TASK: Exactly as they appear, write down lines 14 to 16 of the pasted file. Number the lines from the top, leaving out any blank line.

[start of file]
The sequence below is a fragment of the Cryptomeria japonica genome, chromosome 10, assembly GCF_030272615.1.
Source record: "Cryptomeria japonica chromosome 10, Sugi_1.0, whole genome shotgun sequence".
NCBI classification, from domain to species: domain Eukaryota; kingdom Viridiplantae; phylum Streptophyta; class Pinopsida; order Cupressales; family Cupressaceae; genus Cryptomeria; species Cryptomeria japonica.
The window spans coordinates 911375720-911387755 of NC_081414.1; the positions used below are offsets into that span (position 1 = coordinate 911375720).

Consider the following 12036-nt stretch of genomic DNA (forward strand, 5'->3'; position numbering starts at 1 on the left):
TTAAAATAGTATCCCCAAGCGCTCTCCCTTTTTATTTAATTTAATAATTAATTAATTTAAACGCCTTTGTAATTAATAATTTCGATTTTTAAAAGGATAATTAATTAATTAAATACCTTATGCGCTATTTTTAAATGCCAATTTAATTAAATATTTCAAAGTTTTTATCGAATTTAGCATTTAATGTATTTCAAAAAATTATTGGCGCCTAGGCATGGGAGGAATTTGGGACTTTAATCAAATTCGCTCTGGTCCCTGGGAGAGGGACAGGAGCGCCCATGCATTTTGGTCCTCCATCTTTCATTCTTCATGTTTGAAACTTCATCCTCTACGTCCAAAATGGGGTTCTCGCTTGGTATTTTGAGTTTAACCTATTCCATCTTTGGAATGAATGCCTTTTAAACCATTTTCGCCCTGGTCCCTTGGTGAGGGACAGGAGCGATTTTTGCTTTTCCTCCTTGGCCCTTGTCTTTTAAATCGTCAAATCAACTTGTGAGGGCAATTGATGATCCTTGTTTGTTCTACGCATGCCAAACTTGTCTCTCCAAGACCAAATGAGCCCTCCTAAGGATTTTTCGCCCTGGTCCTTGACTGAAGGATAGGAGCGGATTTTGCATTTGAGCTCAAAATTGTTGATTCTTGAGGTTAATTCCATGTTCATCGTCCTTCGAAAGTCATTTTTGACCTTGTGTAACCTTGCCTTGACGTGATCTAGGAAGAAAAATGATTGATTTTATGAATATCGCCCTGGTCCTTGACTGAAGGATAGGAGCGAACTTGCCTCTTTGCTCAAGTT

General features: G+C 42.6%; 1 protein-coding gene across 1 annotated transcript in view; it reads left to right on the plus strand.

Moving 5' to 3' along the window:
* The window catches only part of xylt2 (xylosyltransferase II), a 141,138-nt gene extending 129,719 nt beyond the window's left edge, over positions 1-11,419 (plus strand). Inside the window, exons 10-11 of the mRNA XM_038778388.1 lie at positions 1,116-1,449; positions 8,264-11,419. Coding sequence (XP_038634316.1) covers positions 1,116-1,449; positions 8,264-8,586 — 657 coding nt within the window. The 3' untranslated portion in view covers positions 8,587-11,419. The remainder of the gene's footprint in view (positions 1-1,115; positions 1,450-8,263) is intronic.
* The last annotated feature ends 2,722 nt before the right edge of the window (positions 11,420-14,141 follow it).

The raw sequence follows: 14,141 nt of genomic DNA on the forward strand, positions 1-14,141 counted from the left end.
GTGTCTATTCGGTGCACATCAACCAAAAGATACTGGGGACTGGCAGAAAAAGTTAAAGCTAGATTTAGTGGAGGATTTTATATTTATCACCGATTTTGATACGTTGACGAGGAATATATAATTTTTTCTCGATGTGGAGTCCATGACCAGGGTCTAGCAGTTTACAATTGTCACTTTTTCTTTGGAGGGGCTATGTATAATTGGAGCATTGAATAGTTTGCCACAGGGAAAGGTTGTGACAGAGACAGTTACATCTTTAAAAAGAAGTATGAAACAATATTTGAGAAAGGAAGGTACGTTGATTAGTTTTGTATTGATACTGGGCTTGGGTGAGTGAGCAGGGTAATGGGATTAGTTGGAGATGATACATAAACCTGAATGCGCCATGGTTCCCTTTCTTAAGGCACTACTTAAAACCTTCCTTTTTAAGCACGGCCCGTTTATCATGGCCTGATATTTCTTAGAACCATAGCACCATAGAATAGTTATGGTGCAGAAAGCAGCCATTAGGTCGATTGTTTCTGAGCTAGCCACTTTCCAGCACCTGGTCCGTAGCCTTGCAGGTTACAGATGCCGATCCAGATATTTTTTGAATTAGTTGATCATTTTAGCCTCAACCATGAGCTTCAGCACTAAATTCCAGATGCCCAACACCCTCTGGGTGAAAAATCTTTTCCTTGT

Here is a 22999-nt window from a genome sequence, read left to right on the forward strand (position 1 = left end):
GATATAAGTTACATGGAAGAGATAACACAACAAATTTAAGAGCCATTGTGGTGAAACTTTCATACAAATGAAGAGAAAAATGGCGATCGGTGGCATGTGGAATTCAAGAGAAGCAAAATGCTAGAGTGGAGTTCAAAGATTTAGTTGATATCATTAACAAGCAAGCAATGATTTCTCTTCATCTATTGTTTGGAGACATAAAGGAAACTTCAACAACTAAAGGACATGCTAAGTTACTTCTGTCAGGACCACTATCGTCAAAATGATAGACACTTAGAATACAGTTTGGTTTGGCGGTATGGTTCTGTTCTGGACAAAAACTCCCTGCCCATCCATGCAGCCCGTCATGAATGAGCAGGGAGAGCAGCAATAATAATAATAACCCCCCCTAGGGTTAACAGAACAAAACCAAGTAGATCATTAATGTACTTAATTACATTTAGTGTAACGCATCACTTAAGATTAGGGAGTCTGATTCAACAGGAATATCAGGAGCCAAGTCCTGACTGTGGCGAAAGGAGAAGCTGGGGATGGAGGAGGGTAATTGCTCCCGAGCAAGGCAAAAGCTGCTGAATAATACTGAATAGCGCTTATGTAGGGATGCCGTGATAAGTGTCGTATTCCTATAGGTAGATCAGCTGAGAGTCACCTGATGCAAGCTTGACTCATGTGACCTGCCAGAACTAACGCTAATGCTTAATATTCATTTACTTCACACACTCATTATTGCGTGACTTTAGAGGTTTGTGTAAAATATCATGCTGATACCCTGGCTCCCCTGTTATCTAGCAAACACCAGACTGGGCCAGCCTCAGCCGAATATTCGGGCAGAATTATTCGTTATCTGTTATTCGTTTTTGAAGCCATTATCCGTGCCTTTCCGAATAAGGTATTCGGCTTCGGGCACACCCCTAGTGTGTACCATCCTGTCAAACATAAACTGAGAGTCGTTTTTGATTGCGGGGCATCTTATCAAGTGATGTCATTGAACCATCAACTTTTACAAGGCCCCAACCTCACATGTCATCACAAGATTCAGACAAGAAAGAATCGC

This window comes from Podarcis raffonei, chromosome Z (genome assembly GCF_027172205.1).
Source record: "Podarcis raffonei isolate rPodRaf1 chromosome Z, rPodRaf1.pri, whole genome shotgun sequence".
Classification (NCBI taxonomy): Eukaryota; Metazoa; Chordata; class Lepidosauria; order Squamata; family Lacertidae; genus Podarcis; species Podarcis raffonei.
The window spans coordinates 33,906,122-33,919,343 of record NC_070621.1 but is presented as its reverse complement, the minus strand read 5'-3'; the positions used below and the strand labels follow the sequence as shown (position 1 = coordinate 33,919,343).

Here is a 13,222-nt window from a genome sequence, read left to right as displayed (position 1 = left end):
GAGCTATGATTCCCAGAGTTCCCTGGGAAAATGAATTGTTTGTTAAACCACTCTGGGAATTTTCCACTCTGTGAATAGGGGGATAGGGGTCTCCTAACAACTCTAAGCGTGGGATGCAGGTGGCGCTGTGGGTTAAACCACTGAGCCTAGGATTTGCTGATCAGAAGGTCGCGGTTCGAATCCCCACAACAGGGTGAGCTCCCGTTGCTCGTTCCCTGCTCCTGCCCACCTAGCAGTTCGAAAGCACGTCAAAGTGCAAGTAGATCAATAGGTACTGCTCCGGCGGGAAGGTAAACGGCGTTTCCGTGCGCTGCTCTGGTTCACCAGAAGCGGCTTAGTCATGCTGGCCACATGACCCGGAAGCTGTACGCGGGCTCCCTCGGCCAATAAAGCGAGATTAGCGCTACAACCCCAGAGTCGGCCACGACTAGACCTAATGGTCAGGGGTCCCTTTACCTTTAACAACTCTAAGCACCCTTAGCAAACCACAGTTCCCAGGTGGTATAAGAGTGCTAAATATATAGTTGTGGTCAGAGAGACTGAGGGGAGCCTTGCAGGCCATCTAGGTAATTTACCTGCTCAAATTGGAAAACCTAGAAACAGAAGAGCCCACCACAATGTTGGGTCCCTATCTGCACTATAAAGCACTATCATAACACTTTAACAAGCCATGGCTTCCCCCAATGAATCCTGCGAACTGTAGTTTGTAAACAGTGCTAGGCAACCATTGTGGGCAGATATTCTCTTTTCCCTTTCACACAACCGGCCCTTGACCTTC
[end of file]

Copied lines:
GATATAAGTTACATGGAAGAGATAACACAACAAATTTAAGAGCCATTGTGGTGAAACTTTCATACAAATGAAGAGAAAAATGGCGATCGGTGGCATGTGGAATTCAAGAGAAGCAAAATGCTAGAGTGGAGTTCAAAGATTTAGTTGATATCATTAACAAGCAAGCAATGATTTCTCTTCATCTATTGTTTGGAGACATAAAGGAAACTTCAACAACTAAAGGACATGCTAAGTTACTTCTGTCAGGACCACTATCGTCAAAATGATAGACACTTAGAATACAGTTTGGTTTGGCGGTATGGTTCTGTTCTGGACAAAAACTCCCTGCCCATCCATGCAGCCCGTCATGAATGAGCAGGGAGAGCAGCAATAATAATAATAACCCCCCCTAGGGTTAACAGAACAAAACCAAGTAGATCATTAATGTACTTAATTACATTTAGTGTAACGCATCACTTAAGATTAGGGAGTCTGATTCAACAGGAATATCAGGAGCCAAGTCCTGACTGTGGCGAAAGGAGAAGCTGGGGATGGAGGAGGGTAATTGCTCCCGAGCAAGGCAAAAGCTGCTGAATAATACTGAATAGCGCTTATGTAGGGATGCCGTGATAAGTGTCGTATTCCTATAGGTAGATCAGCTGAGAGTCACCTGATGCAAGCTTGACTCATGTGACCTGCCAGAACTAACGCTAATGCTTAATATTCATTTACTTCACACACTCATTATTGCGTGACTTTAGAGGTTTGTGTAAAATATCATGCTGATACCCTGGCTCCCCTGTTATCTAGCAAACACCAGACTGGGCCAGCCTCAGCCGAATATTCGGGCAGAATTATTCGTTATCTGTTATTCGTTTTTGAAGCCATTATCCGTGCCTTTCCGAATAAGGTATTCGGCTTCGGGCACACCCCTAGTGTGTACCATCCTGTCAAACATAAACTGAGAGTCGTTTTTGATTGCGGGGCATCTTATCAAGTGATGTCATTGAACCATCAACTTTTACAAGGCCCCAACCTCACATGTCATCACAAGATTCAGACAAGAAAGAATCGC

This window comes from Podarcis raffonei, chromosome Z (genome assembly GCF_027172205.1).
Source record: "Podarcis raffonei isolate rPodRaf1 chromosome Z, rPodRaf1.pri, whole genome shotgun sequence".